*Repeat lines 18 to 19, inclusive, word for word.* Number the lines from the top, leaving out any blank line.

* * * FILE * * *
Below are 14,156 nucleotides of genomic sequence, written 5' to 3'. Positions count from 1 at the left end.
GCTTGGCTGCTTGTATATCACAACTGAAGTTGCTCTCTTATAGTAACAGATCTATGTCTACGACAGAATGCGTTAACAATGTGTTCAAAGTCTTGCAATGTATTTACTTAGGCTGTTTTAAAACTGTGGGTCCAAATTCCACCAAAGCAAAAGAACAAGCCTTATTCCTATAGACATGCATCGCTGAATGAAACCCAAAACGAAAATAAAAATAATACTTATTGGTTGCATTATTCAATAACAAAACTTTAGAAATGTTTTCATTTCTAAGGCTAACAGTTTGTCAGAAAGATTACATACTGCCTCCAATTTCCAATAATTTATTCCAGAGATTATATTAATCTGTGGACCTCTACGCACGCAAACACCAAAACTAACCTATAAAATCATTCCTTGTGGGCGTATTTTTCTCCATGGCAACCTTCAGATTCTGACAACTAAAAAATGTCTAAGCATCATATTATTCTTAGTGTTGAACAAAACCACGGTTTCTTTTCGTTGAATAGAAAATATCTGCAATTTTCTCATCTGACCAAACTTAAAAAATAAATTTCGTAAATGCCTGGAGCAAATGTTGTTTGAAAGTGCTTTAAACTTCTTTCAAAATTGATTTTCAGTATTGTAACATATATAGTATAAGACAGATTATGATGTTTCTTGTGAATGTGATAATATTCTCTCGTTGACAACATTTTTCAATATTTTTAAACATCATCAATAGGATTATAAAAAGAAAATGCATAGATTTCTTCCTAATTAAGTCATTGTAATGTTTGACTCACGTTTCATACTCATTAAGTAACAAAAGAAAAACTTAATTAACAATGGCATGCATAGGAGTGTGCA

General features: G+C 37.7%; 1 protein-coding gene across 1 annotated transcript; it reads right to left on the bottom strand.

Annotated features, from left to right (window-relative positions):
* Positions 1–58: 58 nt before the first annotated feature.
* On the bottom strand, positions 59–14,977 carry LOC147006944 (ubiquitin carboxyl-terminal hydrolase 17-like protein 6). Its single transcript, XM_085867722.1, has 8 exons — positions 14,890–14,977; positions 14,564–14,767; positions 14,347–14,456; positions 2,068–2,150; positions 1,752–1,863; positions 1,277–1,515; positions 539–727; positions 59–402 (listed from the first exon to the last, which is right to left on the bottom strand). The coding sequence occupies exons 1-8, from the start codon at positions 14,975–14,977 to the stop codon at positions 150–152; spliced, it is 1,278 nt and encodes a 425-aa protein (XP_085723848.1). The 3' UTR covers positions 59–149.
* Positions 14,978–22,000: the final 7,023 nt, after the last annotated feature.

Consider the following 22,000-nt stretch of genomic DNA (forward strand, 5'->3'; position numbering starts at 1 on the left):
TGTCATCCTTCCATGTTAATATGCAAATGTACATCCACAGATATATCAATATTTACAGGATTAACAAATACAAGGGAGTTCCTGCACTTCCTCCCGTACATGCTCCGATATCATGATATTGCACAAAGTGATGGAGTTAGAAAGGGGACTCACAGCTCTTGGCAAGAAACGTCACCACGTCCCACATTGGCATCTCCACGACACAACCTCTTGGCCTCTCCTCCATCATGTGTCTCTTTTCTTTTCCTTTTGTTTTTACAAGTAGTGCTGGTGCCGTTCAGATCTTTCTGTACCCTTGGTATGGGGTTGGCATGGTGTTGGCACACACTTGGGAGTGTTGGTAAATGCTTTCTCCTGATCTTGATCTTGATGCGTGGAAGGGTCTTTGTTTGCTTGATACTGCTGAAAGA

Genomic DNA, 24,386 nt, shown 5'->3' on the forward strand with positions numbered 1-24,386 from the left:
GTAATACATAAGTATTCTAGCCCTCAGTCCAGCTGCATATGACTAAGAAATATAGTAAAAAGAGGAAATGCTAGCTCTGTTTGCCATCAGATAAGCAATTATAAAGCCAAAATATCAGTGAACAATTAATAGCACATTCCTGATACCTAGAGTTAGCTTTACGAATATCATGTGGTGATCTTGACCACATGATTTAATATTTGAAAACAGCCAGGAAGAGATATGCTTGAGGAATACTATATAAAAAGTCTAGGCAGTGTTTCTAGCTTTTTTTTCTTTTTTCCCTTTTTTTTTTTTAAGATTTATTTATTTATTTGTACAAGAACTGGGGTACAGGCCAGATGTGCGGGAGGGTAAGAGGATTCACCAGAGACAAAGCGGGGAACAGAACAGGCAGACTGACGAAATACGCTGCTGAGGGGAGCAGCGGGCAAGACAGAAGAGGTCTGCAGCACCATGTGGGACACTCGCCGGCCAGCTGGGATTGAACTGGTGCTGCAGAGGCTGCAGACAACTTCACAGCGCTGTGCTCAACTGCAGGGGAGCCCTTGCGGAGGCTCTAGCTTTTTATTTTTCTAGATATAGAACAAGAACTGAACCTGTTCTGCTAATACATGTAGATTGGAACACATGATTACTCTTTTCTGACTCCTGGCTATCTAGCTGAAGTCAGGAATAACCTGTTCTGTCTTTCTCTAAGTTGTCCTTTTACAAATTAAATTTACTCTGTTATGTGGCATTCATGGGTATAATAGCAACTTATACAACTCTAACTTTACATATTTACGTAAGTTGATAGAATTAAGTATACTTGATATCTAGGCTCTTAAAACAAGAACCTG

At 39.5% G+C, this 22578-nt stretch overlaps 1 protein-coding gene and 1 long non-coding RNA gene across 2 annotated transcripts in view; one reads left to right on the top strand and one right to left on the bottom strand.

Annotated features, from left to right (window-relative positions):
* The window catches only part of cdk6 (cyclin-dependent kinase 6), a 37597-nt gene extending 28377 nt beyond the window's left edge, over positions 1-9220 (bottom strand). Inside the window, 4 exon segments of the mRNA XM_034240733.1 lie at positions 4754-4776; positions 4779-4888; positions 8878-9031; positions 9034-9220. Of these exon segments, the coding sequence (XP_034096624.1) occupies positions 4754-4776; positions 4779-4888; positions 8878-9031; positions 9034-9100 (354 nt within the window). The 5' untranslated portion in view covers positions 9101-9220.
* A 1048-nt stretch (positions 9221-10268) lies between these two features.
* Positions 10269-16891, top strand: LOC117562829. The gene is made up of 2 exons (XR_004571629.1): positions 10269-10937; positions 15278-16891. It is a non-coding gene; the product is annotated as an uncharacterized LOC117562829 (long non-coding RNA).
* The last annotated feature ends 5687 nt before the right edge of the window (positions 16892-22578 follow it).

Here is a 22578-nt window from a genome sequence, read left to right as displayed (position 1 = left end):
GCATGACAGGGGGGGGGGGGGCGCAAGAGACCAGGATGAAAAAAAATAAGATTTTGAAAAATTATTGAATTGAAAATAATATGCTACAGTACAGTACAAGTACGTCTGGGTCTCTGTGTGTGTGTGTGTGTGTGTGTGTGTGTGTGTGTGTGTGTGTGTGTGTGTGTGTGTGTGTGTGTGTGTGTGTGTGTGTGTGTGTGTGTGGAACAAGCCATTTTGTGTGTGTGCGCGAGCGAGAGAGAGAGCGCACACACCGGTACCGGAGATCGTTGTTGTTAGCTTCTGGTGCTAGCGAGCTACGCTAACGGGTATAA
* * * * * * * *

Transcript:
Here is a 22578-nt window from a genome sequence, read left to right as displayed (position 1 = left end):
GCATGACAGGGGGGGGGGGGGCGCAAGAGACCAGGATGAAAAAAAATAAGATTTTGAAAAATTATTGAATTGAAAATAATATGCTACAGTACAGTACAAGTACGTCTGGGTCTCTGTGTGTGTGTGTGTGTGTGTGTGTGTGTGTGTGTGTGTGTGTGTGTGTGTGTGTGTGTGTGTGTGTGTGTGTGTGTGTGTGTGTGTGTGGAACAAGCCATTTTGTGTGTGTGCGCGAGCGAGAGAGAGAGCGCACACACCGGTACCGGAGATCGTTGTTGTTAGCTTCTGGTGCTAGCGAGCTACGCTAACGGGTATAA